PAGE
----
I was pleasantly surprised to discover the launch of a website that delivers news headlines through SMS for Sri Lankan mobile subcribers. Following in the footsteps of websites such as Rasasa, though nowhere near the level of services and sophistication, JasmineNews is nevertheless an interesting venture that seeks to disseminate news and information through SMS.
Speaking to its founder over the telephone today, I discovered that JasmineNews is still very small – though it has big plans for future expansion. I was dissapointed to hear that their business model does not allow them, for the moment, to think of using their website as a means through which the news that they send out to mobiles can be displayed online, but I was told that shoudl their subscription model work, with more users signing on, it could subsidise the costs of maintaining the news website.
With extremely low costs of maintaining such a site once the basic technical groundwork and UI is in place (take for instance Digg) I fail to recognise this as a valid argument against promoting their websites as a place where one can read online the news delivered via SMS – and more importantly, access archives. But I don’t want to sound too harsh – JasmineNews is new and for its innovative nature, worthy of support.
I was particularly impressed by a well thought out ethics section, though there seems to be a disconnect between Point 10 and the lack of website development as noted above.
“10) Source all news clearly and provide names of sources quoted on the JNW web site. Verify all headlines from at least 3 different sources.”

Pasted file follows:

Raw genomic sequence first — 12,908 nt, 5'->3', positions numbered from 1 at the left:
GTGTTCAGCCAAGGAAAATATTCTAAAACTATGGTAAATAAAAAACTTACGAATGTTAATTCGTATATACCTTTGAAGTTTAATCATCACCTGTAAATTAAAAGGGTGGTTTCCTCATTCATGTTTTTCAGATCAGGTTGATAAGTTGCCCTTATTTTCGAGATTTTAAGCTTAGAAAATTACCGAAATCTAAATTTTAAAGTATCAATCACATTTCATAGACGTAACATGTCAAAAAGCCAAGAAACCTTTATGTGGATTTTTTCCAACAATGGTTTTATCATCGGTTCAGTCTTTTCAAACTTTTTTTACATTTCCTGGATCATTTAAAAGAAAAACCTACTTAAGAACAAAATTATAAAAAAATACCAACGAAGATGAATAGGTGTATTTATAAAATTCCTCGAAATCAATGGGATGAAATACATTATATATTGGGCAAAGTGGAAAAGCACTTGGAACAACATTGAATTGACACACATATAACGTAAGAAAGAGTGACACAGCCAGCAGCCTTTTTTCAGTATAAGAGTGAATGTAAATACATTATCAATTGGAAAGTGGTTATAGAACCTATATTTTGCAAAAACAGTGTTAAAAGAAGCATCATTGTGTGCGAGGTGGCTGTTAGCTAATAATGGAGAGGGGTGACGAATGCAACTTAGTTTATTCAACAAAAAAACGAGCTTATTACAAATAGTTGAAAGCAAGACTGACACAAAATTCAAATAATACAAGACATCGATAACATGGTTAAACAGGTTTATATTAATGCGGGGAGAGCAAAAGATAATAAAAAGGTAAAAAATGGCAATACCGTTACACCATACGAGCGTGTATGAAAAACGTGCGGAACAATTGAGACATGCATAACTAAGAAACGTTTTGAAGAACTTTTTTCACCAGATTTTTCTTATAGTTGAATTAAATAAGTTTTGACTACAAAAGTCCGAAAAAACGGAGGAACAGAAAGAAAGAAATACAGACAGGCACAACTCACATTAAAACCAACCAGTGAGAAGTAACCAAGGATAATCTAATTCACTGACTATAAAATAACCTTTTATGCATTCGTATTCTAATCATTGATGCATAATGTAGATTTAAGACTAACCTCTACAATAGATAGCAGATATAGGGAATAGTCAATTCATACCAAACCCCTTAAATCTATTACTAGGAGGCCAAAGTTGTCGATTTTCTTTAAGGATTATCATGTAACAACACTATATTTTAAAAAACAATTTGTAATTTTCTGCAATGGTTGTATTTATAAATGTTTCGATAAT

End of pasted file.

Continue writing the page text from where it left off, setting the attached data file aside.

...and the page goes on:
A more serious flaw is to be found in their Terms and Conditions page:
1) Jasmine Newswires (Pvt) Ltd text news cannot be forwarded to third parties and is grounds for termination of your service without liability to Jasmine Newswires.
I’ve given this some thought, but know of no conceivable manner in which JasmineNews is going to prevent those who receive an SMS from them from forwarding it to others. My experience of SMS messages in response to critical events, such as a suicide bomb attack, is that groups forward messages to each other. Once sent out, a message is in the public domain, and there is no way to stop it.
In fact, this is JasmineNews’ central caveat – if one looks at it from a profit making venture. Their subscription model:
Subscription rate for Sri Lankan network numbers:
For 1 subscriber for 1 month Rs600
For 1 subscriber for 3 months Rs600 per month (Rs1800)
For 1 subscriber for more than 3 months Rs600 per month
For 5 subscribers for 1 month Rs550 per person (Rs2750)
For 5 subscribers for more than 3 months Rs500 per person per month.
For 10 subscribers for 1 month Rs500 per person (Rs5000).
For 10 subscribers for more than 3 months Rs450 per person per month
almost totally breaks down without the support of consciencious consumers – in other words, why go for a group subscription when I can go for a single user subscription and forward the messages to my mates?
This aside, in terms of aspirations, the fact that JasmineNews wants to become a tri-lingual service, as noted in here, is what will really make it take-off. A future business model may be to link up with some bloggers in Sri Lanka so that a Jasmine-This! plug-in for Firefox can be developed that allows someone to point to news-worthy issues in much the same manner as plug-ins for del.icio.us.
I strongly suspect that if JasmineNews is successful, they will be bought over by a mobile telecoms provider in around 1 – 2 years time. JNW started reporting news in April 2006 and is accredited with the Information Department of Sri Lanka.
One (annoying) anomaly in the website as it stands today – with the JasmineNews website loaded on Firefox and running OS X, everything in Firefox slows down to a crawl. Close the tab, or window, with JasmineNews loaded, and everything is up to speed again. Haven’t verified this fully, but may be a coding issue that I hope JasmineNews gets looked at and fixed soon.
I’m not a subscriber yet, but hope to be soon and will post my experience with the service in a later post.